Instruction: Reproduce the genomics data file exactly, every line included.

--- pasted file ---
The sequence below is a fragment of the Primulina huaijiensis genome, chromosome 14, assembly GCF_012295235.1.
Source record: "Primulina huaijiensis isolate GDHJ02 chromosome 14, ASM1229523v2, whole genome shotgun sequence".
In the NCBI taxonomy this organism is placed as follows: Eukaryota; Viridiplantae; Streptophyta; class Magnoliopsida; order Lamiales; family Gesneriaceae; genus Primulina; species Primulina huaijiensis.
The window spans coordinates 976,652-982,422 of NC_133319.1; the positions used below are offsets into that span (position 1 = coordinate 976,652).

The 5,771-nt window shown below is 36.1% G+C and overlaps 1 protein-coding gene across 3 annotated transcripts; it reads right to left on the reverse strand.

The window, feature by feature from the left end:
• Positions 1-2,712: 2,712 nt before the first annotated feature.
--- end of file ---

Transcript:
The sequence below is a fragment of the Primulina huaijiensis genome, chromosome 14, assembly GCF_012295235.1.
Source record: "Primulina huaijiensis isolate GDHJ02 chromosome 14, ASM1229523v2, whole genome shotgun sequence".
In the NCBI taxonomy this organism is placed as follows: Eukaryota; Viridiplantae; Streptophyta; class Magnoliopsida; order Lamiales; family Gesneriaceae; genus Primulina; species Primulina huaijiensis.
The window spans coordinates 976,652-982,422 of NC_133319.1; the positions used below are offsets into that span (position 1 = coordinate 976,652).

The 5,771-nt window shown below is 36.1% G+C and overlaps 1 protein-coding gene across 3 annotated transcripts; it reads right to left on the reverse strand.

The window, feature by feature from the left end:
• Positions 1-2,712: 2,712 nt before the first annotated feature.